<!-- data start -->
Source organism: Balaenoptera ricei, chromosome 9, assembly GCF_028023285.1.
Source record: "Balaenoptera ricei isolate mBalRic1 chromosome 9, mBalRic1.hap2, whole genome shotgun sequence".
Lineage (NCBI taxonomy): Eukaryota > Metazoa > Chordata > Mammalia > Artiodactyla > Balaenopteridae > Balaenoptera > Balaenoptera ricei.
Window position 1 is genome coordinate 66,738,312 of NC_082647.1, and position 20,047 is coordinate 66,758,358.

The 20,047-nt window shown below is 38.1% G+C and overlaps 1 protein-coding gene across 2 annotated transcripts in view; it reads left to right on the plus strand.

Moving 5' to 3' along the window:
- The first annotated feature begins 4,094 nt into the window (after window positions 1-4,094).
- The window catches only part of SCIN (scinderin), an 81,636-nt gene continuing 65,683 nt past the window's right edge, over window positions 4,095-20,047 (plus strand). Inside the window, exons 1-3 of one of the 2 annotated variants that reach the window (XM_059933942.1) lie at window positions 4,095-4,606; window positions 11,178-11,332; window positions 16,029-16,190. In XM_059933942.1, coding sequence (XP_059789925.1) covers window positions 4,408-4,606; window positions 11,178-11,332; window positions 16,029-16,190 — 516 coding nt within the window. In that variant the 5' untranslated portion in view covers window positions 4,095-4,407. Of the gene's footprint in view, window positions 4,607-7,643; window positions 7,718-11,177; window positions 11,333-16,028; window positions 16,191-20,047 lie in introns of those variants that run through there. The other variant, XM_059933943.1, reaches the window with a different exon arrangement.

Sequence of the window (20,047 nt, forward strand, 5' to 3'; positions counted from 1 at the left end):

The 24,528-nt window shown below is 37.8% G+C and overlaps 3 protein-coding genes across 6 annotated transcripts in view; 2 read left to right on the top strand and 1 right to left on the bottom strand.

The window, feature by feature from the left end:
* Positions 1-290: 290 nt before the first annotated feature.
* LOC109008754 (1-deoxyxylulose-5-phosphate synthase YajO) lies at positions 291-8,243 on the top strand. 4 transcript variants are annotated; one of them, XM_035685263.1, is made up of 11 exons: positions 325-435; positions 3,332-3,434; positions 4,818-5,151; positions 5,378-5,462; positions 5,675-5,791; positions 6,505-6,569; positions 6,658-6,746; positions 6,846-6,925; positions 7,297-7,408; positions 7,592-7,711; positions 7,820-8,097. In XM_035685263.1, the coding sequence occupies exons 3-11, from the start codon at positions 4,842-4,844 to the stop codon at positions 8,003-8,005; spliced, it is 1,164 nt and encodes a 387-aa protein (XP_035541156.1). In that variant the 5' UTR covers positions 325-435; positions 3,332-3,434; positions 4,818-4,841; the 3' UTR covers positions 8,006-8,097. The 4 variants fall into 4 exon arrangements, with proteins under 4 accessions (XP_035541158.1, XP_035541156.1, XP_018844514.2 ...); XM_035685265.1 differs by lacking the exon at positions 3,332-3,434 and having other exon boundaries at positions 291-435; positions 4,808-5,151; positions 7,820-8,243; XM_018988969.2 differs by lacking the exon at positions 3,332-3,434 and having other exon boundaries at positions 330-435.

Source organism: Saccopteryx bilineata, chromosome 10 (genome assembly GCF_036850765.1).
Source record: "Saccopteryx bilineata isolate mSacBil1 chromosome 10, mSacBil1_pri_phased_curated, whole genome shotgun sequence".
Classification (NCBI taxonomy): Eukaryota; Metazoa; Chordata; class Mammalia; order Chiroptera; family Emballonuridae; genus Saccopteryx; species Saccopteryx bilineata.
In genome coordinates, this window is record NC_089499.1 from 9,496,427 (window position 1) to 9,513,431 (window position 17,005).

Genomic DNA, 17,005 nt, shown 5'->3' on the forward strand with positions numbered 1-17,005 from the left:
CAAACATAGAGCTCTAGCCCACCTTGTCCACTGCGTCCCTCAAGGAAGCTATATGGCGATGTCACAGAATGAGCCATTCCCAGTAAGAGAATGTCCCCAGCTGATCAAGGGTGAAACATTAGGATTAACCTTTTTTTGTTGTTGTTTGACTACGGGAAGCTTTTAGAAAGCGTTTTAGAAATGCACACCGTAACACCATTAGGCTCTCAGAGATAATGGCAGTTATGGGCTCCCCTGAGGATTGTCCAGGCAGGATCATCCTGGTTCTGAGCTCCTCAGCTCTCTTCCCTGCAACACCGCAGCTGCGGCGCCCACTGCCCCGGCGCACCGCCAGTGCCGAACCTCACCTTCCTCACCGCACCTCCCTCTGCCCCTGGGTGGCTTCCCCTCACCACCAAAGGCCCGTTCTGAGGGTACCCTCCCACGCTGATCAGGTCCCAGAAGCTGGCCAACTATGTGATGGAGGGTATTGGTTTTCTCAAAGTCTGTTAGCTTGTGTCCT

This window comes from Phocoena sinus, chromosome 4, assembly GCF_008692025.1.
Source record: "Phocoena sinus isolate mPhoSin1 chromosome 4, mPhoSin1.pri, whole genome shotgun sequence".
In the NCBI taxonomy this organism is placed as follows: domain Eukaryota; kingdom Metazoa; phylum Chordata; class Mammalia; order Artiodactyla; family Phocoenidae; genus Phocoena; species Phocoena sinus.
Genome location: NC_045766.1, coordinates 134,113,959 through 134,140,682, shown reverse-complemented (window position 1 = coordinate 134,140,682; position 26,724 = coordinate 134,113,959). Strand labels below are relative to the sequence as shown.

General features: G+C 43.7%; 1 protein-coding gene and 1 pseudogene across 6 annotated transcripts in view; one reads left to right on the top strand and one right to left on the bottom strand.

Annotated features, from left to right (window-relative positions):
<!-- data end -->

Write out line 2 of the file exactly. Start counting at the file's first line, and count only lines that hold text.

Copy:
Source record: "Balaenoptera ricei isolate mBalRic1 chromosome 9, mBalRic1.hap2, whole genome shotgun sequence".